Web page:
More than two years into the pandemic, hospital care still may not save you from dying of COVID-19
By the fall of 2020, the pandemic's first year, doctors treating hospitalized COVID-19 patients said they were starting to get the regimen down to a science. They learned when to put patients on ventilators, administer steroids, and deploy an expanding array of newer drugs.
Yet the latest data from Pennsylvania and the U.S. show that as late as December 2021, one in seven people in the hospital with COVID were still dying—a rate not much better than at the start.
Experts say that comparing in-hospital death rates from then and now is not necessarily appropriate, in part because the data do not indicate the patients' other health conditions, or whether, once the vaccines were available, they had gotten the shots. But the numbers are nevertheless a reminder that even now, a steady stream of people are going to the hospital with COVID, and plenty are so sick that they won't survive.
Improvements in outpatient therapy have prompted some physicians to change their thinking on whom to admit to the hospital, said Lewis J. Kaplan, a professor at the University of Pennsylvania's Perelman School of Medicine.
"These days, if you get admitted the hospital because of COVID," he said, "you're generally really sick."
The state data, from the Pennsylvania Health Care Cost Containment Council, also reveal a trend that has changed little since the start: Older patients with COVID are more likely to need to go to the hospital—and once there, are more likely to die. Between March and June of 2020, the agency's figures show that 28.2% of people over 85 years old who ended up in the hospital died there. By the end of 2021, that mortality rate had declined to a still-sobering 20%.
The U.S. data, taken from 59 hospitals by the CDC's National Center for Health Statistics, are not broken down by age. But generally, the people now being hospitalized with COVID either have underlying health conditions, or have not been vaccinated, or both, said Kaplan, who served as president of the Society of Critical Care Medicine during the pandemic's chaotic first year.
Both the Pennsylvania and U.S. figures stop at the end of 2021, when the omicron surge was getting underway. Cases and hospitalizations declined sharply by the spring of this year, yet lately they have risen once again. And the death rate, while low by the standards of the pandemic, persists at nearly 500 deaths per day.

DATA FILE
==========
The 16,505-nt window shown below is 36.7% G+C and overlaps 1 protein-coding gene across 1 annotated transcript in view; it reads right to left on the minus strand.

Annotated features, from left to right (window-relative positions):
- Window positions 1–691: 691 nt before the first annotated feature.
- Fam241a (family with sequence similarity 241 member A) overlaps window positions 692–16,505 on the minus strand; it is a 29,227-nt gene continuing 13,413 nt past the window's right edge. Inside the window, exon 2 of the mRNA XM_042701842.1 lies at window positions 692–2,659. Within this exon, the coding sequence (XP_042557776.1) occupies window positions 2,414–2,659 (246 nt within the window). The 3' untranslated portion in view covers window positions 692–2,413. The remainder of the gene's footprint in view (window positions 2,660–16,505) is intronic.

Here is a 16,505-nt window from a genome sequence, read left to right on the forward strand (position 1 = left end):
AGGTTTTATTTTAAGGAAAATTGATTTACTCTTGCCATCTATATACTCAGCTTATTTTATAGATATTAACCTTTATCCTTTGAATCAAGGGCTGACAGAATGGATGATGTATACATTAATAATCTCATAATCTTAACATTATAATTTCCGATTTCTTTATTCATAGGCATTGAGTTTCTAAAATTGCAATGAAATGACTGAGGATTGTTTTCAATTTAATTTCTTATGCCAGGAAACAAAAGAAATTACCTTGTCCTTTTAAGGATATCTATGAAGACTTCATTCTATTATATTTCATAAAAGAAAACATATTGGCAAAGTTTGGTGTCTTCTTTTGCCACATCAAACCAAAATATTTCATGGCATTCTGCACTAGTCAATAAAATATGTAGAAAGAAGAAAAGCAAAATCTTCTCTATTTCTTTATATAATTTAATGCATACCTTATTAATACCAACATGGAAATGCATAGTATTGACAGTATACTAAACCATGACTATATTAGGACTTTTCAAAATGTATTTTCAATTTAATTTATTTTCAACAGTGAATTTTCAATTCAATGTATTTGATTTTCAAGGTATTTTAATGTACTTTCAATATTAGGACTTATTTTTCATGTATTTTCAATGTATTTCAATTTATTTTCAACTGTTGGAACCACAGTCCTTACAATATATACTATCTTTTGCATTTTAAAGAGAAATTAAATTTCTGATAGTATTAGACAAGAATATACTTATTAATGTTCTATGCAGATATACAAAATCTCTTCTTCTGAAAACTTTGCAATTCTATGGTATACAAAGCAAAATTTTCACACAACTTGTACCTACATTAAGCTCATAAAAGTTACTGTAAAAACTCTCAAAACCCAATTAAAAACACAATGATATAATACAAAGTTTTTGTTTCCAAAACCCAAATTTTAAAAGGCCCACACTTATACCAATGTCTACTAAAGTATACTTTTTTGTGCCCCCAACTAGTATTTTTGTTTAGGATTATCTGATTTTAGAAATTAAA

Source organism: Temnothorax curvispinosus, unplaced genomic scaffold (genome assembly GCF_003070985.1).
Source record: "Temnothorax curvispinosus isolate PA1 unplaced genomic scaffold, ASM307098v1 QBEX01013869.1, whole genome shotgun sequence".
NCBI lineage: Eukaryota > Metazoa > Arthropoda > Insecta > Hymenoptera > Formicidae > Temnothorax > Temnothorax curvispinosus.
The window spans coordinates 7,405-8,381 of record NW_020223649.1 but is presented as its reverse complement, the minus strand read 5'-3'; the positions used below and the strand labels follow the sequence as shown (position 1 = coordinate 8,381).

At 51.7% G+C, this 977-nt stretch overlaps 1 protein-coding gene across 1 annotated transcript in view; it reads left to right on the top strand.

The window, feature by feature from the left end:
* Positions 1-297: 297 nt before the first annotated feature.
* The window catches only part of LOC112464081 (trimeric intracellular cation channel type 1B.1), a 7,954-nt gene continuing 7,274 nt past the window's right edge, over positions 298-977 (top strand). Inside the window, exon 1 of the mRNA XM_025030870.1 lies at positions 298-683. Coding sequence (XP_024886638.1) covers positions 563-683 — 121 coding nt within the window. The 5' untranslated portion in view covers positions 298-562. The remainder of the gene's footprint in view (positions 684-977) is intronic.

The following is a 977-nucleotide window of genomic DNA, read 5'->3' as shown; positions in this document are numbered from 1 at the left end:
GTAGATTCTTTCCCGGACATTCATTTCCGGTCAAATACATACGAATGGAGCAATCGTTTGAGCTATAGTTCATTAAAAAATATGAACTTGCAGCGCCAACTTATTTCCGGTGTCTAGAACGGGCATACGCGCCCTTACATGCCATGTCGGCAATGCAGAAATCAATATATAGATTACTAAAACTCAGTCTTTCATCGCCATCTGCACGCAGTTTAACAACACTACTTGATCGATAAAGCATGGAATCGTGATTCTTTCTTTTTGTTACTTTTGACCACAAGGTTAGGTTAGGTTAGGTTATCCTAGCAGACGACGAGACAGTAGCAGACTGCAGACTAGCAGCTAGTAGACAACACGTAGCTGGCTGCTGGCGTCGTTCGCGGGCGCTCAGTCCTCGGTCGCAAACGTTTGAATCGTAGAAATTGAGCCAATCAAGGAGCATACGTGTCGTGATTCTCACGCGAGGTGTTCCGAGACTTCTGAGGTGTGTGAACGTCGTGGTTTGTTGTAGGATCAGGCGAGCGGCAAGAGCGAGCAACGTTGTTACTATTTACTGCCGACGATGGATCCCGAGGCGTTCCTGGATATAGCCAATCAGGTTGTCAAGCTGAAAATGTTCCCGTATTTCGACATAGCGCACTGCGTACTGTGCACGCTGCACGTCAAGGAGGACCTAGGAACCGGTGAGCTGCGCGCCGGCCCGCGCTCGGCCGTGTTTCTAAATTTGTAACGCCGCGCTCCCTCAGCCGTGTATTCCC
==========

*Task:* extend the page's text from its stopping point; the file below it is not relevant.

If current trends continue, 39,000 people could die of COVID from July 11 to Nov. 1, according to the latest model from the Institute for Health Metrics and Evaluation (IHME), a research center at the University of Washington.
And many of those deaths will occur in the hospital, even with the latest treatments, IHME research scientist Sarah Wulf Hanson said.
Like Kaplan, she cautioned against reading too much into the trends in hospital mortality rates, as both the Pennsylvania and U.S. data include patients with "incidental" cases of COVID—that is, another medical condition was the primary reason for admission.
Studies suggest mortality rates also can rise as the result of hospital crowding during pandemic surges, as hospitals scramble to stretch their resources, she said.
Yet the continued death toll is a clear sign that better treatments are still needed, Hanson and Kaplan agreed. And even those who survive still can experience long-term disability.
Along with improvements in care, Kaplan called for continued precautions outside the hospital.
It's no secret that most people stopped wearing masks long ago, but the face coverings and other precautions remain important in certain situations, he said. Healthy 30-year-olds may have little to fear from COVID these days, especially if they are vaccinated. But they can still pass it on to others at greater risk.
"That simple message: take care of one another. It's a social relationship that I think we need to recover," he said. "In high-risk places, look after the people who are vulnerable."
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